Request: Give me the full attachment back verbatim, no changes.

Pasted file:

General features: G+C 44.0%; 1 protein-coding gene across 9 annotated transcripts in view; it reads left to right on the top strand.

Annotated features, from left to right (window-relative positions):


General features: G+C 44.0%; 1 protein-coding gene across 9 annotated transcripts in view; it reads left to right on the top strand.

Annotated features, from left to right (window-relative positions):